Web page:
“No man is an island,” or so John Donne says. Nobody is completely self-sufficient. I may produce quite a lot of what I need on my island, but there are some things that I’ll need from others. Besides, if I get by with only what I can make myself, then I subject myself to a very primitive lifestyle: no cars, no cell-phones, no laptops or toilet paper: none of these can be produced without heavy industry.

If I want coffee, I can trade some of the things I make on my island (let’s imagine I’m a carpenter) with someone else for their coffee, but only if I have a bridge. But not just any bridge. I need to have a bridge that I can carry my wood furniture over: the rope bridge won’t do. In fact, the fallen log is out, and many of the narrow wooden bridges. The guy with the coffee can make use of most of the bridges, but my work requires a bigger bridge. The stonemason on the next island over needs really strong bridges.

I heard Rick Joyner say one time that when God sends him somewhere to minister, he’s always interested to see how they receive him. If they recognize him as a pastor or ministry leader, then there’s a certain amount of ministry he can bring. If they receive him as an author and a teacher, then there’s more he can bring. If they can accept him as a prophet, still more, and if they welcome him as an apostle, then he can bring the entire arsenal for them.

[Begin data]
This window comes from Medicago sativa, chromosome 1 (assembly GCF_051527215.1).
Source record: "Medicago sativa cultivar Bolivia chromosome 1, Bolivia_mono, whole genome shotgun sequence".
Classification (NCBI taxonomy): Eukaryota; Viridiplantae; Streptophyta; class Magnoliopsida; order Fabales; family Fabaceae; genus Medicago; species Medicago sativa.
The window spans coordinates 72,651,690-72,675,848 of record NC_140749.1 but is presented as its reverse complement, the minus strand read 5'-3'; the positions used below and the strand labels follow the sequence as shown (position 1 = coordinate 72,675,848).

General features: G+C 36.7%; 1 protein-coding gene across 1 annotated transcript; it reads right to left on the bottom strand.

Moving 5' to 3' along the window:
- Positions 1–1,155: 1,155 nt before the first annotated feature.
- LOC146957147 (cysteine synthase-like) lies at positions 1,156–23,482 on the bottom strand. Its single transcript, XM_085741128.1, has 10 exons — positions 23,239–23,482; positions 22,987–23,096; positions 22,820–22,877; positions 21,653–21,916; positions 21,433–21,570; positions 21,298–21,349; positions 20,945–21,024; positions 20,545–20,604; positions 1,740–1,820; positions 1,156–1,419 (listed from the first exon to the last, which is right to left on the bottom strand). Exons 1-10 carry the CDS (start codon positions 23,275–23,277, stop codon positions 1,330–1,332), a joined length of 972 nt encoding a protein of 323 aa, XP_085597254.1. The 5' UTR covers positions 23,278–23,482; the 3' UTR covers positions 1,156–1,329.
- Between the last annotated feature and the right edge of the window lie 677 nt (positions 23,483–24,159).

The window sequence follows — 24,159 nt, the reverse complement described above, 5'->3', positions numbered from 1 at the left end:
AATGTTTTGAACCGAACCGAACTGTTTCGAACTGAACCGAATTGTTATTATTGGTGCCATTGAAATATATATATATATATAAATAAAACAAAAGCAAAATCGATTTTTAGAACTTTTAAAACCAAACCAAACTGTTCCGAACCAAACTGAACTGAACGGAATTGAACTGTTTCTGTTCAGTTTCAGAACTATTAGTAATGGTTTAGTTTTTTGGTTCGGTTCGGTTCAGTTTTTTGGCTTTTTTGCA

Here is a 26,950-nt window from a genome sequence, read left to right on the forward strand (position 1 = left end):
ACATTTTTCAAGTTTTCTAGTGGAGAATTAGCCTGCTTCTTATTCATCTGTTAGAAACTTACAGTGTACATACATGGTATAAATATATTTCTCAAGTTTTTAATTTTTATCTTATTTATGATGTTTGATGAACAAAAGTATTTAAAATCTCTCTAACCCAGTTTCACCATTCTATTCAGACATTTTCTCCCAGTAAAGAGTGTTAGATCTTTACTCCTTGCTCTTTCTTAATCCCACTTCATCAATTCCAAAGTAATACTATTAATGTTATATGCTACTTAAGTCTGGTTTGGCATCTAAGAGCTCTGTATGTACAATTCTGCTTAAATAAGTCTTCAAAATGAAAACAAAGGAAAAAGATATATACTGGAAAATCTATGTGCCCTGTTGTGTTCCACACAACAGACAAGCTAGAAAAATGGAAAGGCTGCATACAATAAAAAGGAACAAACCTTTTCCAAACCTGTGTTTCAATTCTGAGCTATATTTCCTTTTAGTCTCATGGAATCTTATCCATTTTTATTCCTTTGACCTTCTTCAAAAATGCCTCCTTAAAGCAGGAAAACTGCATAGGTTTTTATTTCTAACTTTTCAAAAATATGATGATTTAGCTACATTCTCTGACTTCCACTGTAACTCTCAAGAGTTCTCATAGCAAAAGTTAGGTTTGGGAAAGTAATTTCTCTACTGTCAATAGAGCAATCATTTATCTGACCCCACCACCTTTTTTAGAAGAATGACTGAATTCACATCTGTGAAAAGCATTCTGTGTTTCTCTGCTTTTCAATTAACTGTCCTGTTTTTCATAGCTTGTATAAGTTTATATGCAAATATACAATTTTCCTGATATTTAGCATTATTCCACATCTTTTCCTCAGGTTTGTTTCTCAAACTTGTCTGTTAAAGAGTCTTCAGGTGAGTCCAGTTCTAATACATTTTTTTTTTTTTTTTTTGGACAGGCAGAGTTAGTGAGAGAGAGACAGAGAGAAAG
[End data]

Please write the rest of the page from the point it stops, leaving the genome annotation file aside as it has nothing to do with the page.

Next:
Rick is looking to see what kind of bridge exists between himself and the people he’s ministering to. If it’s a smaller bridge, built with less trust or less understanding of the things of God, then he’s able to bring less ministry over the bridge, perhaps just the ministry of a pastor. After a number of visits, perhaps the bridge is strong enough to support apostolic ministry.